Saturday, August 28, 2004

The movie Laws of Attraction is the latest flick we got to watch in a string of semi-new movies being shown these days. The story's nothing new and nothing any of us haven't heard of, successful Manhattan divorce lawyer Audrey Woods (Julianne Moore) is a single, attractive woman who can't seem to score in the field of romantic love. She goes around with her divorced socialite mother, Sara Miller (Frances Fisher) doing lunches and going over her rich clients' properties in a bid to see what could be worked out in the cases she's handling. Audrey's mother constantly nags her for being too into her work and leaving not much time for anything else. Audrey had long resolved not to fall in love and get married because from what she sees most marriages end in ugly divorce anyway. One day her orderly world was disturbed by the presence of an upstart and relatively new divorce lawyer named Daniel Rafferty (Pierce Brosnan) who was handling her client's wife's case. Rafferty had some pretty unorthodox ways of presenting himself and his arguments in court but if there's something to be said about him is that he never fails to deliver the goods. After a couple of run-ins they made peace with each other, got drunk and ended in bed together. Everything would have ended fine right after that, as Audrey have begun to fall for his charms, if not for a major boo-boo Rafferty did in court that humiliated her again the next day. That started a war of sorts as they verbally slugged with each other in court and in television interviews. Audrey's mom started to notice some change in her daughter's focus and when she found out why she changed her tune from nagging her to find an eligible bachelor to snagging Rafferty. Things come to a head when Audrey finds out an ugly fight brewing between celebrity couple, Serena (Parker Posey) and Thorne Jamison (Michael Sheen). She is a well known young fashion designer and he is the lead singer of a famous rock band and they're both needing the best divorce lawyers to handle their case. Who better to handle their case than these two lawyers? There were occasional stumbles as they raced against each other in building a full proof case but non a big as the mess they got themselves into when they went to Ireland to look over an ancient castle that became the main object of dispute. After going out to attend the townfestival and getting themselves drinking silly they woke up the next day in bed with wedding rings on their fingers. Though Audrey was shocked, to say the least, Rafferty thought it would be best to go along with the idea of them getting married and spare the press of any news of an impending divorce (which is all very ironic). Audrey tries her best not to explode and Rafferty kept mostly to himself to avoid further conflicts during their time together as husband and wife and things would have begun to settle down if not for one last major booboo in court that made Audrey flare up making the usually resilient Rafferty to call the whole thing off. And just when things couldn't sink any lower they get their lessons in love and commitment from the most unlikely time, persons, and place of all.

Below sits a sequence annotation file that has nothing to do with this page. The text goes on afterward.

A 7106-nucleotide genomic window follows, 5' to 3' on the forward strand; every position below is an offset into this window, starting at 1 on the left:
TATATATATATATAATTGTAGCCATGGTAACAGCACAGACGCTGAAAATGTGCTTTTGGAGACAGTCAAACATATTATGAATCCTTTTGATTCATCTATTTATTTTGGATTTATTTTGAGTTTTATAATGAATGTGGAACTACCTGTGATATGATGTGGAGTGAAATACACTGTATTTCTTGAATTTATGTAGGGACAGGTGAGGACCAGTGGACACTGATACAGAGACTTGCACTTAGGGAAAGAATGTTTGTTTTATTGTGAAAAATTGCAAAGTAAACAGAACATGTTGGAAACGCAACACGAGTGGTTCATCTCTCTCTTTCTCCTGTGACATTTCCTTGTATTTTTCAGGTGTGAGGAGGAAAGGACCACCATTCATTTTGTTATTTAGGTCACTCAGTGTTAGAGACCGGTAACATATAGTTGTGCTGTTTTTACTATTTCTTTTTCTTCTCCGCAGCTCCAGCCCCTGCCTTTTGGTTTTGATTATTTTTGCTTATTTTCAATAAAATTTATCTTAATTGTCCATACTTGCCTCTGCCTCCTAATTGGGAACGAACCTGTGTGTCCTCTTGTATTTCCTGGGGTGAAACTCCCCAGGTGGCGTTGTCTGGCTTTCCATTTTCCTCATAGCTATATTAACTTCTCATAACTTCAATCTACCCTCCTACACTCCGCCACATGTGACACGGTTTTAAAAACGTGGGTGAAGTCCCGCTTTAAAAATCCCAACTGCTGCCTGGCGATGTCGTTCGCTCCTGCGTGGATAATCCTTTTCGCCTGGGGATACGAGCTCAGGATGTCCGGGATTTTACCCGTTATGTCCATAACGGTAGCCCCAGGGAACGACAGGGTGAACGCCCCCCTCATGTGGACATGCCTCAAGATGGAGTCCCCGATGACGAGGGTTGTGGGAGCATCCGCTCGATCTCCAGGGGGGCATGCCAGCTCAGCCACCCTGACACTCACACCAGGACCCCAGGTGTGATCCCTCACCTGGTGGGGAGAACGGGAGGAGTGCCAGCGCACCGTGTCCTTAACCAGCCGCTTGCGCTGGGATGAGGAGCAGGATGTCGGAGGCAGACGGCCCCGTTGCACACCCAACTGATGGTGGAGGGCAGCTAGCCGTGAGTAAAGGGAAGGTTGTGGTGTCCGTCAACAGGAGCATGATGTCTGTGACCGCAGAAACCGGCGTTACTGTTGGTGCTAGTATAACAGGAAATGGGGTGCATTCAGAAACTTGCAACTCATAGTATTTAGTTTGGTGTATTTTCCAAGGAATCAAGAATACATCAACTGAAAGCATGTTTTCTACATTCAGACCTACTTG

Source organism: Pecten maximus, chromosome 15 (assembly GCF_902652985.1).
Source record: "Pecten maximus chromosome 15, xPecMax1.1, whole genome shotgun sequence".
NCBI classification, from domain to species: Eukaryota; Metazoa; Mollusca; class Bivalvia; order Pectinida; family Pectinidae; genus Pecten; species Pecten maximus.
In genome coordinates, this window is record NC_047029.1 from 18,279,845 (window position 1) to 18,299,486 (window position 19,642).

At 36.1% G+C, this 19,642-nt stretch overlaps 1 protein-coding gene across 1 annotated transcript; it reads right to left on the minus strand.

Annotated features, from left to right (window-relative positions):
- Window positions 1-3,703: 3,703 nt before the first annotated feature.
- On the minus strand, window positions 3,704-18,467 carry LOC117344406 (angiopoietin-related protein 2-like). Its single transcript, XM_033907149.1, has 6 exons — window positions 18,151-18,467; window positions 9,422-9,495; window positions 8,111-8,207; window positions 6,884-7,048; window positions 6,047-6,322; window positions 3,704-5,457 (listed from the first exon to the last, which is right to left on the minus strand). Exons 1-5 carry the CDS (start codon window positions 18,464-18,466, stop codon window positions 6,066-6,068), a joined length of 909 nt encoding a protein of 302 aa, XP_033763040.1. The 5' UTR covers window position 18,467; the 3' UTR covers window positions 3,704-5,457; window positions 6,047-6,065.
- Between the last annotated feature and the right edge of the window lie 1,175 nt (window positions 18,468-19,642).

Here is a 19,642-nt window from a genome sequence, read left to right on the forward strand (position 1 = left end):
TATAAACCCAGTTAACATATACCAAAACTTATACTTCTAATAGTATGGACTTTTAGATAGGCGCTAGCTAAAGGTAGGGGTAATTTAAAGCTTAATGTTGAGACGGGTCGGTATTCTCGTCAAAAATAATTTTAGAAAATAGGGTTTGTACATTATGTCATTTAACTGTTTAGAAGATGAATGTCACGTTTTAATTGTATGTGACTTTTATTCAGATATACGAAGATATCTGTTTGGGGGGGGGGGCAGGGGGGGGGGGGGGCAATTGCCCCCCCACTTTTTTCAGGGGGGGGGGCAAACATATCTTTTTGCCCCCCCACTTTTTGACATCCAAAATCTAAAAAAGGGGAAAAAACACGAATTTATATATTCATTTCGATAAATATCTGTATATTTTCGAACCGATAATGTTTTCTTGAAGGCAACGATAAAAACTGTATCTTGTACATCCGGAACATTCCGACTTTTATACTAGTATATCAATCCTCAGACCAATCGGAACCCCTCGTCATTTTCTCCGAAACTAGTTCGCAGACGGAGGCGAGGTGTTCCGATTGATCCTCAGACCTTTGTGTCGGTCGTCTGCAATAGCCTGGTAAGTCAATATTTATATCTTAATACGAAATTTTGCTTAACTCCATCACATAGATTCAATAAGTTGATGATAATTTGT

We're all suckers for romantic comedies that show two protagonists clawing at each other and doing some fine verbal joustings of their own. From Catarina and Petruchio from William Shakespeare'sTaming of the Shrew to Maddie Hayes and David Addison in the 80s classic TV series, Moonlighting. We all love to hear sarcasm and biting wit between the two sexes before different types of sparks fly. We like it better if there's an existing chemistry between them two characters and that's somewhat of a problem with our two protagonists during the first have of the movie. No matter how much bickering they did it just doesn't seem to work. The only character that stands above the rest is Frances Fisher's divorced character who's undergoing a second cycle of teenagerhood (she attends a rock concert, organizes a sort of pajama party where she and her friends would inject their lips with fat taken from their fannies, and refuses to be called "Mother" in public). She very well steals all the scenes she appears in no matter who comes out with her. But it's not all that bad. The movie does have its plusses but not too many sparks fly when you need it to.

* Check out also the review in Hollywood Jesus for more insightful reactions to this great movie.

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